We’ve partnered with Jetpack to include a free Premium plan — normally $99 per year — with every DreamPress account at no extra charge.

With DreamPress you can level up your site with a powerful hosting environment, custom-built for WordPress. With the addition of Jetpack Premium you also have best-in-class backup and security scanning services, ad-free video hosting and additional WordPress support.


Made by Automattic, experts in all things WordPress, Jetpack also offers additional free features for your WordPress site including a high-speed image CDN, brute force attack protection, hundreds of themes, uptime monitoring and much, much more.

DreamPress services start at $16.95 per month and all DreamPress users will have access to the new benefits provided by DreamHost’s partnership with Jetpack.

NY Attorney General’s Office Calls Time Warner Cable’s Speeds “Abysmal”

Time Warner Cable logo The office of New York Attorney General, Eric T. Schniederman, has sent a letter to President and CEO of Charter Communications, Inc., Tom Rutledge, that describes Time Warner Cable’s speed as “abysmal”. Charter is the new owner of Time Warner Cable, and has rebranded it as Charter Communications.

The letter was published by The Washington Post. It is signed by Senior Enforcement Counsel and Special Advisor Tim Wu and has the State of New York Office of the Attorney General letterhead. The letter points out the problems with Time Warner Cable and notes that the company’s new management has a fresh opportunity to make improvements.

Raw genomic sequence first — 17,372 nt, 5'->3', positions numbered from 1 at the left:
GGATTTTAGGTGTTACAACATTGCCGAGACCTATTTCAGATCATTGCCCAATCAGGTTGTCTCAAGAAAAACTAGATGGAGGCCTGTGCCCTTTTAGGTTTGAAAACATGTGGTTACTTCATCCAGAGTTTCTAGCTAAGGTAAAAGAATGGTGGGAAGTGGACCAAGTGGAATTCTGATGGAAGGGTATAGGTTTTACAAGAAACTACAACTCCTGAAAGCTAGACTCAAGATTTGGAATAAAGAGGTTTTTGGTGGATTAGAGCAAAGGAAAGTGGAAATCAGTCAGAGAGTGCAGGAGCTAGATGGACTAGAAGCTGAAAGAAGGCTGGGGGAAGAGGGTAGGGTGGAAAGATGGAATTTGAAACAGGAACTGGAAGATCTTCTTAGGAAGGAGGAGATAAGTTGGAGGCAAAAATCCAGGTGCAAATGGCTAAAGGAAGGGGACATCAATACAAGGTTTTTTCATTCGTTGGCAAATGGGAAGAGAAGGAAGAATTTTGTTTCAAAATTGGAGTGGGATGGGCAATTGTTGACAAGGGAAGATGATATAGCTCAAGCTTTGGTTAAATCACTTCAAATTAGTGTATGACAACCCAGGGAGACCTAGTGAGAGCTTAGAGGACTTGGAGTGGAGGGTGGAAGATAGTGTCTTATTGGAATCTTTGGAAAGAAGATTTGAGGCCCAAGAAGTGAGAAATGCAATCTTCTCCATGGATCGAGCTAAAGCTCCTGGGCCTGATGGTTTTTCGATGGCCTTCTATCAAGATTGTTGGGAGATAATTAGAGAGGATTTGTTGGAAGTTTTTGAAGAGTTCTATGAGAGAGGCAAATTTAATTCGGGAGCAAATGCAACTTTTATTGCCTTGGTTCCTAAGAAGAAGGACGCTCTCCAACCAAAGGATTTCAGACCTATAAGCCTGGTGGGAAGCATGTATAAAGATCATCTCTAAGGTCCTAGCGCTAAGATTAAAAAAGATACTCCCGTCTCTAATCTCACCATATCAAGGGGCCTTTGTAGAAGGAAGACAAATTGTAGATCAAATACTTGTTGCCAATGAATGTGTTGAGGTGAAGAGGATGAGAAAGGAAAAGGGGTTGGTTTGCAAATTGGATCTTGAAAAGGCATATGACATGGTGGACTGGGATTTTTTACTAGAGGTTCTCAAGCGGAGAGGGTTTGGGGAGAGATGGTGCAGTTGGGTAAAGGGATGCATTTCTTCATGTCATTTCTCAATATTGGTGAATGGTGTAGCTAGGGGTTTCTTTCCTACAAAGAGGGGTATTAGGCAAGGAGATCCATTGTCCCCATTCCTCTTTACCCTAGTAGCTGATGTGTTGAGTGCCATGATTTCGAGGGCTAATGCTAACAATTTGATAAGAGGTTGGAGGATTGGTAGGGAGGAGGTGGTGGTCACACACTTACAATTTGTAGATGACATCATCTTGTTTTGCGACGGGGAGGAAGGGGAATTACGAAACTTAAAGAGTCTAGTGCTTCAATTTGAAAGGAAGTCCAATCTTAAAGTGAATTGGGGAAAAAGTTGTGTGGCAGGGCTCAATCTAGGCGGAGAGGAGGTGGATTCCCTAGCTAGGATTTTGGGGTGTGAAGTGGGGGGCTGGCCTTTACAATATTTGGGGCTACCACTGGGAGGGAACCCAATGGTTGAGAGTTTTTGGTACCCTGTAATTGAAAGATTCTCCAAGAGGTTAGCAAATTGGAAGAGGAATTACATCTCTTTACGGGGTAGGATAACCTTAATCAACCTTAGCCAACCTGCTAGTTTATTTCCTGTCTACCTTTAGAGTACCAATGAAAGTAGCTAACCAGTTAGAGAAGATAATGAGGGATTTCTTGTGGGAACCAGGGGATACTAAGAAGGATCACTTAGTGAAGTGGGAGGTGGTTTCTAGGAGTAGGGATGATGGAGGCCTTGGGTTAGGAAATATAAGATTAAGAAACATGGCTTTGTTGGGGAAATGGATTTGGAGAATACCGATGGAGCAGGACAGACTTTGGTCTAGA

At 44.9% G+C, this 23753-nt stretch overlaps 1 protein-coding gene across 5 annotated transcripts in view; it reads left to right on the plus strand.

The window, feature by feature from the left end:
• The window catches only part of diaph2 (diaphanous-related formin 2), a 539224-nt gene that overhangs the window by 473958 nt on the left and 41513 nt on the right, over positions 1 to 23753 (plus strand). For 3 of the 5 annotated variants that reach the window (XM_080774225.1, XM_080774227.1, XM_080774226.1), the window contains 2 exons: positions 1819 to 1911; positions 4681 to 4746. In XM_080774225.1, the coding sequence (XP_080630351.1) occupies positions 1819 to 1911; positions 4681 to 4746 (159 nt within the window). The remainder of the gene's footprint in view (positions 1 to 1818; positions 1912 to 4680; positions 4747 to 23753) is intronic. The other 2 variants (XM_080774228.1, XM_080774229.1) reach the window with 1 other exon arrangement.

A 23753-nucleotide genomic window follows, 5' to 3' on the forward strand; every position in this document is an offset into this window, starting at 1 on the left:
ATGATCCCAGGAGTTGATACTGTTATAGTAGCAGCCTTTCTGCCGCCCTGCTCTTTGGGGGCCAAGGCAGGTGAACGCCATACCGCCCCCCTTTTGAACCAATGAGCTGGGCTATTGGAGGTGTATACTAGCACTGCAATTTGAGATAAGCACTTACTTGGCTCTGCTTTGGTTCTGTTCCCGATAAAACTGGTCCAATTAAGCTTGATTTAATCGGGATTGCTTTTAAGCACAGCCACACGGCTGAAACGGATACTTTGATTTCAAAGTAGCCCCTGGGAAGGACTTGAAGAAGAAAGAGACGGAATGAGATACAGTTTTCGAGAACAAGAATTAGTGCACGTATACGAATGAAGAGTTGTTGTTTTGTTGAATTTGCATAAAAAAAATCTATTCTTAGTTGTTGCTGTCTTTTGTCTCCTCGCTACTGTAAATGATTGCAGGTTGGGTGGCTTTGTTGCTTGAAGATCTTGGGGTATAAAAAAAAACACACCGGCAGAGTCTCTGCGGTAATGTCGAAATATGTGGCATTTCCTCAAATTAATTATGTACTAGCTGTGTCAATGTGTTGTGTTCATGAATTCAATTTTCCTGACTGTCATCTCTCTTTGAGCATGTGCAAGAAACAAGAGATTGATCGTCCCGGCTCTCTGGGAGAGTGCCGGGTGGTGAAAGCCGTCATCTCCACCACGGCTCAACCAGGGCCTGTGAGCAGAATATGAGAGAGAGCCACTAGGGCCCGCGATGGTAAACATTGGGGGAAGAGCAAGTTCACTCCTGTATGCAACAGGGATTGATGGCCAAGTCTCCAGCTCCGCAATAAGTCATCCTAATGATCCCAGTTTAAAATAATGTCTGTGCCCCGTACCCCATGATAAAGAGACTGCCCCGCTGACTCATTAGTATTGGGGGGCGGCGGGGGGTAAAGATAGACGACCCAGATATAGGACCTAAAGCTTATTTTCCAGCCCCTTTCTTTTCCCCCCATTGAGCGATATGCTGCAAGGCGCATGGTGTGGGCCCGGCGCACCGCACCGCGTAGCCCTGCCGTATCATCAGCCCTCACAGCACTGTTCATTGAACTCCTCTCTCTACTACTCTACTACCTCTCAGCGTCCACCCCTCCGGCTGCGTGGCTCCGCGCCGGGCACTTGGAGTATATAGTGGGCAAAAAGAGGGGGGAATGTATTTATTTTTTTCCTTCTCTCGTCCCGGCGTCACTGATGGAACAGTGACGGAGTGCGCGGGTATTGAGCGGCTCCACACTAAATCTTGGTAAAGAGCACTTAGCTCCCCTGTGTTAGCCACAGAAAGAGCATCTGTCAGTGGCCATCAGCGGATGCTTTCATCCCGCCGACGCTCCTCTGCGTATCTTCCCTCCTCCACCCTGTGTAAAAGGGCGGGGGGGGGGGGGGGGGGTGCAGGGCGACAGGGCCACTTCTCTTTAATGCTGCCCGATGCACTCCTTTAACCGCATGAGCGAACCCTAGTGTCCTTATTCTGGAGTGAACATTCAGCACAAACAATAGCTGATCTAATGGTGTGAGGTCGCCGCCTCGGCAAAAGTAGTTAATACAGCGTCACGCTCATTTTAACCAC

In the letter, it is pointed out that Time Warner Cable promised customers a “blazing fast”, “super-reliable” internet connection. However, customers were experiencing degraded internet performance, including the customers who were using on-demand video services like Netflix, despite the promises from Time Warner Cable that the customers would be able to stream video content reliably and with “no buffering”.

The letter says customers had become frustrated “as movies freeze, websites load endlessly, and games become non-responsive”. The letter also states that “it appears that Time Warner Cable has been advertising it WiFi in ways that defy the technology’s technical capabilities and has been provisioning some of its customers with equipment that simply cannot achieve the higher bandwidths the company has sold to them.”

From the letter:

We recently called on New York customers of major broadband providers to use open source tools to test the Internet speeds they were experiencing. The results we received from Time Warner Cable customers were abysmal. Not only did Time Warner Cable fail to achieve the speeds its customers were promised and paid for (which Time Warner Cable blamed on the testing method), it generally preformed worse in this regard than other New York broadband providers.